Very happy with how the appliqué turned out.
 So far, I am fairly impressed with its performance and features. First and foremost, I love the throat space. My old machine, like most standard home sewing machines, had just a hair under 6" of throat space. This machine has 9" and I am already in love with it. It is going to make quilting a lot easier and more enjoyable.

The LCD display is informative and easy to use, as well. It's quick to read and changing your settings is simple right from the start. It will even sew itself without the use of the presser foot by hitting a button. You can stop it by pushing the button again. One of the more nifty features is that it will cut the threads for you when you're done sewing.

My only major beef (so far, anyway) is the bobbin set up. It's a front loading bobbin, which sounds really handy. It is, in fact, a major pain in the ass. To get to it, you have to slide the table/accessory box off (just like you would to use the free arm). Then you have to flip open a hatch under the needle plate to access the bobbin holder. You have to pop out the bobbin holder, and then take the bobbin out of it.  That doesn't even address setting up the bobbin in the holder in the first place (which is also a pain).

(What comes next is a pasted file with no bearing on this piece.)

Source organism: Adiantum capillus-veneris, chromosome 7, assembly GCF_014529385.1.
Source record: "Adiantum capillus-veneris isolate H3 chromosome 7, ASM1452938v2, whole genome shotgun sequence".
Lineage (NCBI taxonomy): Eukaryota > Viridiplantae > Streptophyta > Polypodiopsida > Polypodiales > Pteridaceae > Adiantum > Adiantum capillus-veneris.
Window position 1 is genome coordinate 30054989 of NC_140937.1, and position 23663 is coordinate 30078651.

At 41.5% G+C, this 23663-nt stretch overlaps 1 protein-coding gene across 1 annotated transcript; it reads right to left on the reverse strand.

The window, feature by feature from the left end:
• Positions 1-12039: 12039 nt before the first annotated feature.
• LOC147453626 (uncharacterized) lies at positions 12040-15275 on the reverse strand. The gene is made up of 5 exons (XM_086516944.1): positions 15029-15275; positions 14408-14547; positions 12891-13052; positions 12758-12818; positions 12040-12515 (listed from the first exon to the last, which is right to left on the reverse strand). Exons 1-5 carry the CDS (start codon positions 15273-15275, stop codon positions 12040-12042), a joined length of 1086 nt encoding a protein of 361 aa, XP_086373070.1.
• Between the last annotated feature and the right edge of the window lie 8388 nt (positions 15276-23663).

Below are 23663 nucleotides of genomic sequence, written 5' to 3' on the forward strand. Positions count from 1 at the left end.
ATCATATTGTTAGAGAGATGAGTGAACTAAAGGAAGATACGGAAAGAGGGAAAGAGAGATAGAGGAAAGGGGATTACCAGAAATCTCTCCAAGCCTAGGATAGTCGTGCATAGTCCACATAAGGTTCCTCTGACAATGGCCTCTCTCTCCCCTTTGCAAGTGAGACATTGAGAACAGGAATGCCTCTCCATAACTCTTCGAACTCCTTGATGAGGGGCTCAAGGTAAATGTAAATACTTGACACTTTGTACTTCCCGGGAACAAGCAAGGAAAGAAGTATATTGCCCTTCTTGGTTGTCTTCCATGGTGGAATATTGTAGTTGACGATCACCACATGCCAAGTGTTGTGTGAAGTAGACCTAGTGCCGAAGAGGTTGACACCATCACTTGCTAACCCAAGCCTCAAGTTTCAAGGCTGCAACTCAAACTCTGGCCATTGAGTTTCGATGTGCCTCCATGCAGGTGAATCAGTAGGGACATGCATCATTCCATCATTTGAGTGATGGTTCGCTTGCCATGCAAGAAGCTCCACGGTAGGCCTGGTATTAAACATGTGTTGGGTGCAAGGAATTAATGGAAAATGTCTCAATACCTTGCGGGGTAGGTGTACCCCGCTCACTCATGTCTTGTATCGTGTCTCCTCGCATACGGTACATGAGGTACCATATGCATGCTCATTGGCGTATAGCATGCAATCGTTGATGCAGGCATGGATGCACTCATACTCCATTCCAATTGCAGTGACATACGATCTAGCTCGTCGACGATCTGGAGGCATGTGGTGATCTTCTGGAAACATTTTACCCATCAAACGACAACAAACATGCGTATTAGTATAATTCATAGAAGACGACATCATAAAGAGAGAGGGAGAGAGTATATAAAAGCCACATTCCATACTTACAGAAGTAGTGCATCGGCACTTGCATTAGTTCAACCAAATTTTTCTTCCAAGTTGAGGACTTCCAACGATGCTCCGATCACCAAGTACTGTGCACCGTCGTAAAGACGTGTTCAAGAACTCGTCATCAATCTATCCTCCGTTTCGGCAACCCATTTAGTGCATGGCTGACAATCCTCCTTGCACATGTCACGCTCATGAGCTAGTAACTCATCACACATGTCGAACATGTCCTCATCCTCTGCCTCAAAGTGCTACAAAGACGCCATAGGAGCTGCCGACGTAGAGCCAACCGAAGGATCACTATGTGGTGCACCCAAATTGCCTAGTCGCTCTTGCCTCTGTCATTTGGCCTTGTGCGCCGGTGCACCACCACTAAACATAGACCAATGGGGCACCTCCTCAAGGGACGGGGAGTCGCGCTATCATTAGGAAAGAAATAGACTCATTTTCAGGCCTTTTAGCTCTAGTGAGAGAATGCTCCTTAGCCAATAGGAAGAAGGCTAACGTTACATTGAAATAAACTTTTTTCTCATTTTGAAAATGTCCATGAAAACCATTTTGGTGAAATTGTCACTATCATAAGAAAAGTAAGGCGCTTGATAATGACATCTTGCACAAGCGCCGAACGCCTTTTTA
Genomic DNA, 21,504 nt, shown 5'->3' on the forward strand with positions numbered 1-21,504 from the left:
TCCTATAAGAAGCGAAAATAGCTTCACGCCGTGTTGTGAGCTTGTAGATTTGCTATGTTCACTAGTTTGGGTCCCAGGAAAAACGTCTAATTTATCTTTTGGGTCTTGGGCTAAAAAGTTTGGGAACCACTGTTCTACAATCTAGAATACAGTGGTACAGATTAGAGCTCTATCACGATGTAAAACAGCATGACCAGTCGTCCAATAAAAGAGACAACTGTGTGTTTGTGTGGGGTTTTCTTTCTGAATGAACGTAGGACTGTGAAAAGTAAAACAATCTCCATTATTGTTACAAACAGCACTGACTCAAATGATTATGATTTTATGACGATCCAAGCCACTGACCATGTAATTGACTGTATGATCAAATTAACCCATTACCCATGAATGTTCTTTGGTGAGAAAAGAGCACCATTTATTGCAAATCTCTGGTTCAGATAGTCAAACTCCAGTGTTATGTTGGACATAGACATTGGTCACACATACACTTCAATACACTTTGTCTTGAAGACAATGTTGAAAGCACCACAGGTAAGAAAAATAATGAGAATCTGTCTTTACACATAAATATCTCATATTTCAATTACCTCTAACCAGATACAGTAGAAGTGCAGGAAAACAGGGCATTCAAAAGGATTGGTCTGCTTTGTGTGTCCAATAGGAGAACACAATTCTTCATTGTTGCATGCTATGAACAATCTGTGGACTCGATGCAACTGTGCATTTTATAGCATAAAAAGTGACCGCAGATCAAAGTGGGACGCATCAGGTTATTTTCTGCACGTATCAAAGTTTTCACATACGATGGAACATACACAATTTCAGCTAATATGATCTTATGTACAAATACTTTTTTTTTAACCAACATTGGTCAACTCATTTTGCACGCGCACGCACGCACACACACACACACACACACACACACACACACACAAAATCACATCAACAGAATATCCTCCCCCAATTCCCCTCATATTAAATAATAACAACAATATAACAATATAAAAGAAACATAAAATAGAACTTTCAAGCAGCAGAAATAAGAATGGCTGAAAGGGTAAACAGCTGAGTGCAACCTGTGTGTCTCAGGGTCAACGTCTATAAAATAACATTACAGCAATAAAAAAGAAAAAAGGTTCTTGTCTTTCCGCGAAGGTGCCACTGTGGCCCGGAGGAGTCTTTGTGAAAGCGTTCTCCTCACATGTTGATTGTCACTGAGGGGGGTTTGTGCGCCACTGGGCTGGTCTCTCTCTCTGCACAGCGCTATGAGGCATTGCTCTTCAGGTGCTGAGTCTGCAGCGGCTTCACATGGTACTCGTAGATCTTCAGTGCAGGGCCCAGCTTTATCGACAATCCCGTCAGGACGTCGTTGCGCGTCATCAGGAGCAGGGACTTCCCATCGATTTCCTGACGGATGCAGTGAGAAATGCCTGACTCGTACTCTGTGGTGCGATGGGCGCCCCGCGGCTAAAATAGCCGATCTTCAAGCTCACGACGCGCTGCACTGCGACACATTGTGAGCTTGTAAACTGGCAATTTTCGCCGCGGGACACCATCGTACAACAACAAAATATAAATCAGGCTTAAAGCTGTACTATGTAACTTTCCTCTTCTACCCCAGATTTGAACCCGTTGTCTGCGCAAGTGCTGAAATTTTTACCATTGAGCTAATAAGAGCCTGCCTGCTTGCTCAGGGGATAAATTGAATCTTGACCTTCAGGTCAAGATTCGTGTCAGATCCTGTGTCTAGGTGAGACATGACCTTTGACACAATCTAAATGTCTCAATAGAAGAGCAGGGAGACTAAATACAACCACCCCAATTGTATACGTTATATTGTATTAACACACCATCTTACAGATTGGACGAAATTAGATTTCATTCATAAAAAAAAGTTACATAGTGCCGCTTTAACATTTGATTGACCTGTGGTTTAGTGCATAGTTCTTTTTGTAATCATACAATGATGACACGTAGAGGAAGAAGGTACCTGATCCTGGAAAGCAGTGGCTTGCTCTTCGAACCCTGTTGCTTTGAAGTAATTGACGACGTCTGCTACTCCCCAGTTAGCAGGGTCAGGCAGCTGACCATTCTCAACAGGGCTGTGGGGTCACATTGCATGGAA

Changing the bobbin while sewing a pile of 5"x5" squares together is inconvenient at best. However, doing so, say, in the middle of quilting a top, would be no less of an interruption than a top loading bobbin, except that it takes three times as long to load the bobbin in. I will definitely miss, even mourn, the loss of my top loading bobbin.

I'm hoping that sometime tomorrow I will get a chance to practice with the monogramming. I also have to pack for our holiday trip to visit family. I may also try to get a jump start on my cleaning the house from tip to tail because we're having a friend stay with us for a few weeks after the holidays. After I try out some more things on the machine I will give an additional review.

December 20, 2011

Hellooo Singer L-500!

I have a new love- and it has a long arm and dual-feed system. I will probably not be seen or heard from for weeks because I will be swallowed up by all the sewing projects I have started but not yet finished. It has features I've never had before, including two alphabets. I believe there is much monogramming in my future.